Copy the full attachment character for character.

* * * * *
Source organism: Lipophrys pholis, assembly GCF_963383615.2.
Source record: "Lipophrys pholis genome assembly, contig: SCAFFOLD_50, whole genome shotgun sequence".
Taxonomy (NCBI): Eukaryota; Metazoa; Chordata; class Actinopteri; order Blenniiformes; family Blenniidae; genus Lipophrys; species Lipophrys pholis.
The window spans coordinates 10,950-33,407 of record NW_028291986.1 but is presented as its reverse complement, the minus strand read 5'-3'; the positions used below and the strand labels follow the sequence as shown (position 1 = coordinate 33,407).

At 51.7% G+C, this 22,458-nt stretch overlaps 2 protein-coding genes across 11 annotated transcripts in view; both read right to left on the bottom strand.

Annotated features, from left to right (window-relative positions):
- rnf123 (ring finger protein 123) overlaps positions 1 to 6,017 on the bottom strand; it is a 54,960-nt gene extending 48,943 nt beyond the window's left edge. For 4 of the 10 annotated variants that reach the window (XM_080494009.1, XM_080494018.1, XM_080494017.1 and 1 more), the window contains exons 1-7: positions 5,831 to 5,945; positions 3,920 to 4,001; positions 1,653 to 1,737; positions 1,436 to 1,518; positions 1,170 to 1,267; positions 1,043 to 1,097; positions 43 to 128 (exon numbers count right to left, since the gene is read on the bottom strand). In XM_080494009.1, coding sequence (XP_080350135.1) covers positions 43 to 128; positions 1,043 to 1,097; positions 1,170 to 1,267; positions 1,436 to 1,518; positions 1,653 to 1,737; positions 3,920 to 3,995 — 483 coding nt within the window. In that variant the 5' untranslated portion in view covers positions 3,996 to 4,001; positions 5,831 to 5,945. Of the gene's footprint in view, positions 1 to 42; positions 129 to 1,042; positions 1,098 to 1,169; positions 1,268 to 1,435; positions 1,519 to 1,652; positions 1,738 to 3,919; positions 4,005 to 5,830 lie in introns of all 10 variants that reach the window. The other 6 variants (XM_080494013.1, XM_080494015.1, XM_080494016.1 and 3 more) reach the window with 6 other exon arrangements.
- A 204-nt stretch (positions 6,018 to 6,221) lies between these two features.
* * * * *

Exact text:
Source organism: Lipophrys pholis, assembly GCF_963383615.2.
Source record: "Lipophrys pholis genome assembly, contig: SCAFFOLD_50, whole genome shotgun sequence".
Taxonomy (NCBI): Eukaryota; Metazoa; Chordata; class Actinopteri; order Blenniiformes; family Blenniidae; genus Lipophrys; species Lipophrys pholis.
The window spans coordinates 10,950-33,407 of record NW_028291986.1 but is presented as its reverse complement, the minus strand read 5'-3'; the positions used below and the strand labels follow the sequence as shown (position 1 = coordinate 33,407).

At 51.7% G+C, this 22,458-nt stretch overlaps 2 protein-coding genes across 11 annotated transcripts in view; both read right to left on the bottom strand.

Annotated features, from left to right (window-relative positions):
- rnf123 (ring finger protein 123) overlaps positions 1 to 6,017 on the bottom strand; it is a 54,960-nt gene extending 48,943 nt beyond the window's left edge. For 4 of the 10 annotated variants that reach the window (XM_080494009.1, XM_080494018.1, XM_080494017.1 and 1 more), the window contains exons 1-7: positions 5,831 to 5,945; positions 3,920 to 4,001; positions 1,653 to 1,737; positions 1,436 to 1,518; positions 1,170 to 1,267; positions 1,043 to 1,097; positions 43 to 128 (exon numbers count right to left, since the gene is read on the bottom strand). In XM_080494009.1, coding sequence (XP_080350135.1) covers positions 43 to 128; positions 1,043 to 1,097; positions 1,170 to 1,267; positions 1,436 to 1,518; positions 1,653 to 1,737; positions 3,920 to 3,995 — 483 coding nt within the window. In that variant the 5' untranslated portion in view covers positions 3,996 to 4,001; positions 5,831 to 5,945. Of the gene's footprint in view, positions 1 to 42; positions 129 to 1,042; positions 1,098 to 1,169; positions 1,268 to 1,435; positions 1,519 to 1,652; positions 1,738 to 3,919; positions 4,005 to 5,830 lie in introns of all 10 variants that reach the window. The other 6 variants (XM_080494013.1, XM_080494015.1, XM_080494016.1 and 3 more) reach the window with 6 other exon arrangements.
- A 204-nt stretch (positions 6,018 to 6,221) lies between these two features.